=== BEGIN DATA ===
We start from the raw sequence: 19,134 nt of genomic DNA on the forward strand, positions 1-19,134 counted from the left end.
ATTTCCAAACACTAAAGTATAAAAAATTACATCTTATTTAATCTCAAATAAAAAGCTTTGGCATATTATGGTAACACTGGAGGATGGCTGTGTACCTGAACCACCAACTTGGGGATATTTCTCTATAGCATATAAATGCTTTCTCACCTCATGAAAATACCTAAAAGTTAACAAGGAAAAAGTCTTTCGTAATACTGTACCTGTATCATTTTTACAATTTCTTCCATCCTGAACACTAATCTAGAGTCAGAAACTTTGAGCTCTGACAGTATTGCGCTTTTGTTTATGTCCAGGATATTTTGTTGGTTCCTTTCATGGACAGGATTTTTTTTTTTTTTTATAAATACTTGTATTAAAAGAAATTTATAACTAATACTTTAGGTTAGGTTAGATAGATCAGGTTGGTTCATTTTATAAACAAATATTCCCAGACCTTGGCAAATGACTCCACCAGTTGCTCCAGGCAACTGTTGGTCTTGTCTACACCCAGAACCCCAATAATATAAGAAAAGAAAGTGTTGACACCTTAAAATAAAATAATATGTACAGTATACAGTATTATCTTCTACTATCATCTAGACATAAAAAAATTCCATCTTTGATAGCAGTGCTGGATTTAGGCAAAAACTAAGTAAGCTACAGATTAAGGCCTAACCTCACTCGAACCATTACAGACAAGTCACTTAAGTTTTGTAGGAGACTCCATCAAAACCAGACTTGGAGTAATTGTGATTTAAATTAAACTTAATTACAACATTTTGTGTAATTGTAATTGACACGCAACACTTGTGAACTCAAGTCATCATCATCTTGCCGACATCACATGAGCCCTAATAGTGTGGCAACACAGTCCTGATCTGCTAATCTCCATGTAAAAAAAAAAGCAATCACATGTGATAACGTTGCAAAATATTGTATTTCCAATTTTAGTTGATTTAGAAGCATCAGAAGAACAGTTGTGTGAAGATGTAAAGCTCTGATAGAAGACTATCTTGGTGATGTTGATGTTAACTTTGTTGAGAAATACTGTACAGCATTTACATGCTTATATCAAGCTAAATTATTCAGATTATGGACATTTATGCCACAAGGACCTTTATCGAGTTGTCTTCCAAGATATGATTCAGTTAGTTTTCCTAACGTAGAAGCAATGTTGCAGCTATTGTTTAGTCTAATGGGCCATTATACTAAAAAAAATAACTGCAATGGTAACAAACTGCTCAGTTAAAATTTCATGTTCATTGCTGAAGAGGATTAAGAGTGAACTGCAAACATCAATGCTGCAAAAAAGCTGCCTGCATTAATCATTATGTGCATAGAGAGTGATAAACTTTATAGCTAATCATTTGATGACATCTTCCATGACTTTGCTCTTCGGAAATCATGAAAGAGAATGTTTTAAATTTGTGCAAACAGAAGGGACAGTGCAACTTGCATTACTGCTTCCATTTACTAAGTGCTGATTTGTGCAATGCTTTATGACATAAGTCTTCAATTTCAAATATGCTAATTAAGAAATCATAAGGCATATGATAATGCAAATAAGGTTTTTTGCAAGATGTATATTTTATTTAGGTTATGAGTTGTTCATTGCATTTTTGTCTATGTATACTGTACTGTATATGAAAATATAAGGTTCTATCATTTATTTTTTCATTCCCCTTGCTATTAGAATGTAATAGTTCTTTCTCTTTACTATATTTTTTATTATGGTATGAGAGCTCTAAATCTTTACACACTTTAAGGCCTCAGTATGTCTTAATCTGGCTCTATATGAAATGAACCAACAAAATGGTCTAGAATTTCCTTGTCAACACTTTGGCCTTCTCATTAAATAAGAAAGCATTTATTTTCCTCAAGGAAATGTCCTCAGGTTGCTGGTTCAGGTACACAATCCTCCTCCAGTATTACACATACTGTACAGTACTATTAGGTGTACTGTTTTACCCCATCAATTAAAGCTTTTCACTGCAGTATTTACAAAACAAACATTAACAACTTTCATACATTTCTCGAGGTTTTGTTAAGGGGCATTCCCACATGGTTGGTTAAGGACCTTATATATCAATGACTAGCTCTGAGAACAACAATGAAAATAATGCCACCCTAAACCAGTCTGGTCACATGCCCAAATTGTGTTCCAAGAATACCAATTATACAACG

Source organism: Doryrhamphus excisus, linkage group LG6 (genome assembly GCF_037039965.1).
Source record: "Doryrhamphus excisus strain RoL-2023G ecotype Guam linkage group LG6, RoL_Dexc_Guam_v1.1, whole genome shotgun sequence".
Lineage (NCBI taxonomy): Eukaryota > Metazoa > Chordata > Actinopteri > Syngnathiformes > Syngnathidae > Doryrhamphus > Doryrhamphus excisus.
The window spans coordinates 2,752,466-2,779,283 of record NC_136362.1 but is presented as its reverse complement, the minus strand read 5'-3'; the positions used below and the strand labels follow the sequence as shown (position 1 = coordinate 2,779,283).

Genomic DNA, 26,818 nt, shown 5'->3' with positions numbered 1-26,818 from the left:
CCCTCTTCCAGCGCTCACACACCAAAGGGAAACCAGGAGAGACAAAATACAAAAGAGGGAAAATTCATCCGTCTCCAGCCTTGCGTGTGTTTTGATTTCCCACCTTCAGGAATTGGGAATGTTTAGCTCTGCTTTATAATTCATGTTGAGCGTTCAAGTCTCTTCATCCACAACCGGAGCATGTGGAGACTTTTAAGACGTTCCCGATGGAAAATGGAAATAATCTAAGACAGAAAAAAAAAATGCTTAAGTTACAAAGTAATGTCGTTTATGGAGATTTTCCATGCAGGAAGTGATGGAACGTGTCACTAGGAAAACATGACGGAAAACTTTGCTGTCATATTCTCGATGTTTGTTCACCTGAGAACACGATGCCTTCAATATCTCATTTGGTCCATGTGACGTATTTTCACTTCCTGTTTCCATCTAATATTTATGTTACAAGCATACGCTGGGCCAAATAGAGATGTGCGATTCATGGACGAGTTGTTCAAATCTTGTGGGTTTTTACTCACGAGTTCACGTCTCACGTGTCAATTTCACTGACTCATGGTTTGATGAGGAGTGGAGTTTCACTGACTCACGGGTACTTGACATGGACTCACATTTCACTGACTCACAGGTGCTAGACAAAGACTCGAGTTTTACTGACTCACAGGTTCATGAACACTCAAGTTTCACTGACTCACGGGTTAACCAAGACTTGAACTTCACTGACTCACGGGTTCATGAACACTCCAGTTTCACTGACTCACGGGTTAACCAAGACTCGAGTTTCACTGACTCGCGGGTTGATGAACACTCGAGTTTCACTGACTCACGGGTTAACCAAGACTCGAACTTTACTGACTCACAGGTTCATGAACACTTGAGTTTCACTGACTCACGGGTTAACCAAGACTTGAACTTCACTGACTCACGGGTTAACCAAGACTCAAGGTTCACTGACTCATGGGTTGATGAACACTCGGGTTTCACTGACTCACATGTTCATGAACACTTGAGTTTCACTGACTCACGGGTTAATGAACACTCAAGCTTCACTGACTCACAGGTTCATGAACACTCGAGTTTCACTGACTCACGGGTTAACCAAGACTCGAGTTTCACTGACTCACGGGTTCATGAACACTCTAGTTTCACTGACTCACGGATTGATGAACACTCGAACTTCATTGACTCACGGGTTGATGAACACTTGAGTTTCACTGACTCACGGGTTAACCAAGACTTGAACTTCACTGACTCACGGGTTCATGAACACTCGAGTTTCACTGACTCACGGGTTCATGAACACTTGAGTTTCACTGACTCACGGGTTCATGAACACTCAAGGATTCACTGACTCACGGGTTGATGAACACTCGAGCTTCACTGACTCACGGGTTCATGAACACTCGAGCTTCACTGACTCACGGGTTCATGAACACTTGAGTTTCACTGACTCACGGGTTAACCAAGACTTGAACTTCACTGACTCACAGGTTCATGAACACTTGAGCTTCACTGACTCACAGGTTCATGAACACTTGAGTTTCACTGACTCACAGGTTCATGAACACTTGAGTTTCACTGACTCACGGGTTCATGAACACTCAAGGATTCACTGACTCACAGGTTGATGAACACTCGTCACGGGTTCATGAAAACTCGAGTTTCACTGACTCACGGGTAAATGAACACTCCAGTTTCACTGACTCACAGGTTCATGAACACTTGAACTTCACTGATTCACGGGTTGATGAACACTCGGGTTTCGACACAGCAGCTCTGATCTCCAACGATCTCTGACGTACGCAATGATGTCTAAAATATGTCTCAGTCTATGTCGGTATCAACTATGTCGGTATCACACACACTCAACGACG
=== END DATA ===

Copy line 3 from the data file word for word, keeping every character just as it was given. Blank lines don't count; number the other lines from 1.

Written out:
Source organism: Doryrhamphus excisus, linkage group LG6 (genome assembly GCF_037039965.1).